Wednesday, 18 March 2015

Book Review - Poetry notebook by Clive James

Poetry notebook 2006-2014 by Clive James

London: Picador, 2014                            ISBN 9781447269106

The long mourning of Clive James has begun, before he has even shuffled off this mortal coil. I feel sure he relishes the irony of being feted in magazine and newspaper, especially in those that would never countenance publishing any of his verse.

His long decline into the grave has engendered an extraordinary outpouring of writing, both of verse and criticism. Even before his final illness was diagnosed he produced Cultural Amnesia, a work that almost defies description, and one I think will be an essential guide to the glorious mess that was the 20th century as time wears on. His translation of Dante is wonderful, and the work just keeps coming.

Poetry notebook pretty much does what it says on the cover - it is a collection of pieces written by James about poetry over the last ten years for various outlets, with his pieces for the magazine Poetry being at the heart.

There is no doubt that behind the bonhomie and wit of his television persona, James is a deep thinker, and committed to poetry as the highest of arts. He has a lot to say, in his own inimitable way, about exactly what it is that makes a poem, and how they affect us, the gentle reader.  James leads us through just what it is that makes a poem, from the memorable phrase, a master touch of rhythm and the wonderfully argued stanza. By referring back to his own discovery of verse, he reminds us of the great thrill of that first time you read a line, a stanza, or even a whole poem that grabs you by the guts and makes you feel lightheaded.

In the first section of the book, "Notes on poetry", James brings together his articles from Poetry magazine, interspersed with little "interludes"; and, while each essay is a whole within itself, they link together to provide a critical framework for what James considers important. And that is genius in language tied together with structure, which allows the poet to transcend both language and structure to create greatness.

James refers in one essay to Michael Donaghy's concept of “negotiation”, “obtained from a contest between what the poet aimed to say and the form in which he had chosen to say it.”, and it’s fair to say that James also believes in this concept. This belief makes him very wary of free verse. While he points out that much rubbish has been written both in formal and informal modes, James suggests that informal verse has a much higher bar to jump over to be considered good poetry, and in fact used poorly can take away the effect from some wonderful lines. James doesn’t dismiss informal verse entirely though, as there are success stories, and freedom and form need to both exist to bounce off each other.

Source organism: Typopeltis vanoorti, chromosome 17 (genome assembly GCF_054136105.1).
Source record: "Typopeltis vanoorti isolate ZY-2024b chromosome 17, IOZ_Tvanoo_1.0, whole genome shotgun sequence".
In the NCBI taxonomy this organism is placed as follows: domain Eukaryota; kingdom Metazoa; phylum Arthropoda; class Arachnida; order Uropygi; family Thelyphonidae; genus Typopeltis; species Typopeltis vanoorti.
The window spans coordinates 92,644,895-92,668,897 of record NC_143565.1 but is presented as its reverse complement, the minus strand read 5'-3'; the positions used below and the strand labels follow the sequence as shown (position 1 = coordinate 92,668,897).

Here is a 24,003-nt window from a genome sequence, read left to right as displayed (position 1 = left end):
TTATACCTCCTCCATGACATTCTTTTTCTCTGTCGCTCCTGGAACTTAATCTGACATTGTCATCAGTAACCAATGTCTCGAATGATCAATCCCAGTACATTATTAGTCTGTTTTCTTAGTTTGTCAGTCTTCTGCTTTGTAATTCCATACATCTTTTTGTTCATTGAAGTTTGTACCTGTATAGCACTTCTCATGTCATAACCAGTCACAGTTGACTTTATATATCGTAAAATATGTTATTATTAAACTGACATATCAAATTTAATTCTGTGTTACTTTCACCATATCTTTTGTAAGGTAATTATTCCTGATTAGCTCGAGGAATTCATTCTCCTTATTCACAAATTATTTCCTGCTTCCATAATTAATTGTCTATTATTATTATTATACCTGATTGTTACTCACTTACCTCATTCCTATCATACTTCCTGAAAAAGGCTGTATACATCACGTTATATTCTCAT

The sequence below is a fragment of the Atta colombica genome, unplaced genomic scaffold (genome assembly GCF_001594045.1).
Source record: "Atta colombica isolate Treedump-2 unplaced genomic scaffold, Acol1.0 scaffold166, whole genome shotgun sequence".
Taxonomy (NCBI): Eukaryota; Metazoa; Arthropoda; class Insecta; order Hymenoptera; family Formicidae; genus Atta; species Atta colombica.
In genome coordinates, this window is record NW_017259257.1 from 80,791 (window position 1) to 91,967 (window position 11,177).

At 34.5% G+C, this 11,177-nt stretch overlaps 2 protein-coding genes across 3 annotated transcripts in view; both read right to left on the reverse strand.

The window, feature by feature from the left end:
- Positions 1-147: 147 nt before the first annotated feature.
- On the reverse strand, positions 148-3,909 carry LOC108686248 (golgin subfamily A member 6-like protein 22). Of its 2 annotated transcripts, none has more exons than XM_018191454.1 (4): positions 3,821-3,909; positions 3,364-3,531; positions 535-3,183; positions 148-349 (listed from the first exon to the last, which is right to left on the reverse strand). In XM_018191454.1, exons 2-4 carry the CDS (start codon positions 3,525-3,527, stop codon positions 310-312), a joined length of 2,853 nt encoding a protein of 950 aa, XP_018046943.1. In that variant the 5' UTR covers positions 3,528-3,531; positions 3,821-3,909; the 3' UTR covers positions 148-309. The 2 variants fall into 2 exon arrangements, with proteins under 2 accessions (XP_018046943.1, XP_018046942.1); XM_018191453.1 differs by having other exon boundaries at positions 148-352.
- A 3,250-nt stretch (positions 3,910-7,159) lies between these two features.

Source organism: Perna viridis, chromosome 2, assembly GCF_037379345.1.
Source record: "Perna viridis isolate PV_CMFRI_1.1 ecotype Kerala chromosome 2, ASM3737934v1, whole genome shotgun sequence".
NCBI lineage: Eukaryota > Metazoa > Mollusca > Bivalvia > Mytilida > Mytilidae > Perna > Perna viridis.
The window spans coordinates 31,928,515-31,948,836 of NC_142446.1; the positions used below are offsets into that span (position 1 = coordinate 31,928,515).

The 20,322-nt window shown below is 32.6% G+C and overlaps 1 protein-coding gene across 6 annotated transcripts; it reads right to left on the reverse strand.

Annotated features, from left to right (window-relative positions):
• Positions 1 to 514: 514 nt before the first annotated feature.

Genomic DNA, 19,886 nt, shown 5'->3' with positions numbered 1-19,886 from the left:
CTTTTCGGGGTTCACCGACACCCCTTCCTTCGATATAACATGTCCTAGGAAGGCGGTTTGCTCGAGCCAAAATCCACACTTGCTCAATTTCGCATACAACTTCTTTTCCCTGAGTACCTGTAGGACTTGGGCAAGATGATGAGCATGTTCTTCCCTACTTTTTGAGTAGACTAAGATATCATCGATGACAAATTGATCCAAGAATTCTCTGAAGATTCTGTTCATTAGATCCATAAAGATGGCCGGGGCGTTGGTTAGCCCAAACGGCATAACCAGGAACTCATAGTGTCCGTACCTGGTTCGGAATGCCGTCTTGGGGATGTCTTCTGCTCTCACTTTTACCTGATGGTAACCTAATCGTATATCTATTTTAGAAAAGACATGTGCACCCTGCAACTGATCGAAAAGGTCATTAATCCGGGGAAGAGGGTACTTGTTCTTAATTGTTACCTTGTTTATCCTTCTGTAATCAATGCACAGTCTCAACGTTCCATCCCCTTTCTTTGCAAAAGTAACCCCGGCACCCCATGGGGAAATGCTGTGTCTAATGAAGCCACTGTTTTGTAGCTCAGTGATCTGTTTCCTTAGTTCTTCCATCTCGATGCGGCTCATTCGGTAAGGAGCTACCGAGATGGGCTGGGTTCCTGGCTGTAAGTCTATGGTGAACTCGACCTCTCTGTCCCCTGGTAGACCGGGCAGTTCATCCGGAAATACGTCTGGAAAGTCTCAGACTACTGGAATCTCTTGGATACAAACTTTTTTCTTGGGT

All good poems must have something to say, and James is merciless to poems that don’t. There is a wonderful essay on Pound in this book, where James revisits his (and let’s face it, lots of our) early devotion to his work with a more mature eye, and calls out the Cantos for the cant that they mostly are, pointing out the irony that Pound the critic was all about meaning and being to the point, yet his poetry was often the exact opposite: “The arrow has not two points.”….

The second section of the book consists of articles and essays regarding particular poets, including Peter Porter, Les Murray, John Updike, Robert Frost and others. These writings reflect James’ conviction that poetry must be meaningful in a basic sense to really become poetry – he doesn’t like woolly language that attempts profundity, but holds to Frost’s concept of the “Sound of sense”.

James has always been at his best in the mode of critic, and it is in the essay that he finds his ideal outlet. This book (and it is true also of Cultural Amnesia), while constructed of disparate pieces, can be read as a single entity – a theory with examples scattered throughout the text. It is a book well worth reading for those engaged in writing poetry: even if you may not agree with his ideas about what poetry is, his advice to “young” poets is helpful – read as much as you can, work out why something grabs you, and practice, practice, practice.

There are other little gems of advice as well: James is a firm believer in the value of anthologies, as they not only bring together the “best” poetry, but they give you insights into the times they were produced, or what particular poetic movements considered seminal.

The final piece “Trumpets at Sunset” is a poignant collection of paragraphs in which James laments his imminent passing and how he now lacks the time to revisit some poets that he feels he may need to read again. He also lets us know in this section that he’s not a huge fan of Milton or Swinburne, but enjoys a bit of Dryden.

It will be interesting to see how posterity treats Clive James. I think Poetry Notebook is well worth reading.

Cheers for now, from
A View Over the Bell

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